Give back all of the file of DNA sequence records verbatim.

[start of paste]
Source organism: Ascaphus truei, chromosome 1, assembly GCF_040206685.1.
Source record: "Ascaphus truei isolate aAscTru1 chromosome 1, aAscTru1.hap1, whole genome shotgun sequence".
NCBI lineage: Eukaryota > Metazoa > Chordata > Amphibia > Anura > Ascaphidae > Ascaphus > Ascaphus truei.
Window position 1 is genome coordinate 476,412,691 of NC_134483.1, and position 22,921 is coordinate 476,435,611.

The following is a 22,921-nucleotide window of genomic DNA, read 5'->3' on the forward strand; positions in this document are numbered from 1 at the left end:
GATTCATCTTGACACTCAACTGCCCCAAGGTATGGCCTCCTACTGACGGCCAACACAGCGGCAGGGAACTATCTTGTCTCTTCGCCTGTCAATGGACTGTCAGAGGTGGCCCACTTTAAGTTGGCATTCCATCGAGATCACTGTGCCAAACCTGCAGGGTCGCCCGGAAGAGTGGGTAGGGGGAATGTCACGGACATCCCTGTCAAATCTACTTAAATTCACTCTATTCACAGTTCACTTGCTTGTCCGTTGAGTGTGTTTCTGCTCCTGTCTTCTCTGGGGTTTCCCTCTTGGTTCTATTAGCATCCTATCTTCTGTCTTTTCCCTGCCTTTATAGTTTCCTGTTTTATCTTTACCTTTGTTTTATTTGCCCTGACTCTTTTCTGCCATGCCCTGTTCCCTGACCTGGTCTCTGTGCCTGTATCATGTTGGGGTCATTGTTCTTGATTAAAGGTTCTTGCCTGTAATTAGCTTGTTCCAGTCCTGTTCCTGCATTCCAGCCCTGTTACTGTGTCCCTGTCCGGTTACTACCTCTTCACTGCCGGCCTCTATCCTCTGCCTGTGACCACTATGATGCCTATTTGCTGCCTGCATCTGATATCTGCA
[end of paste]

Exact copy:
Source organism: Ascaphus truei, chromosome 1, assembly GCF_040206685.1.
Source record: "Ascaphus truei isolate aAscTru1 chromosome 1, aAscTru1.hap1, whole genome shotgun sequence".
NCBI lineage: Eukaryota > Metazoa > Chordata > Amphibia > Anura > Ascaphidae > Ascaphus > Ascaphus truei.
Window position 1 is genome coordinate 476,412,691 of NC_134483.1, and position 22,921 is coordinate 476,435,611.

The following is a 22,921-nucleotide window of genomic DNA, read 5'->3' on the forward strand; positions in this document are numbered from 1 at the left end:
GATTCATCTTGACACTCAACTGCCCCAAGGTATGGCCTCCTACTGACGGCCAACACAGCGGCAGGGAACTATCTTGTCTCTTCGCCTGTCAATGGACTGTCAGAGGTGGCCCACTTTAAGTTGGCATTCCATCGAGATCACTGTGCCAAACCTGCAGGGTCGCCCGGAAGAGTGGGTAGGGGGAATGTCACGGACATCCCTGTCAAATCTACTTAAATTCACTCTATTCACAGTTCACTTGCTTGTCCGTTGAGTGTGTTTCTGCTCCTGTCTTCTCTGGGGTTTCCCTCTTGGTTCTATTAGCATCCTATCTTCTGTCTTTTCCCTGCCTTTATAGTTTCCTGTTTTATCTTTACCTTTGTTTTATTTGCCCTGACTCTTTTCTGCCATGCCCTGTTCCCTGACCTGGTCTCTGTGCCTGTATCATGTTGGGGTCATTGTTCTTGATTAAAGGTTCTTGCCTGTAATTAGCTTGTTCCAGTCCTGTTCCTGCATTCCAGCCCTGTTACTGTGTCCCTGTCCGGTTACTACCTCTTCACTGCCGGCCTCTATCCTCTGCCTGTGACCACTATGATGCCTATTTGCTGCCTGCATCTGATATCTGCA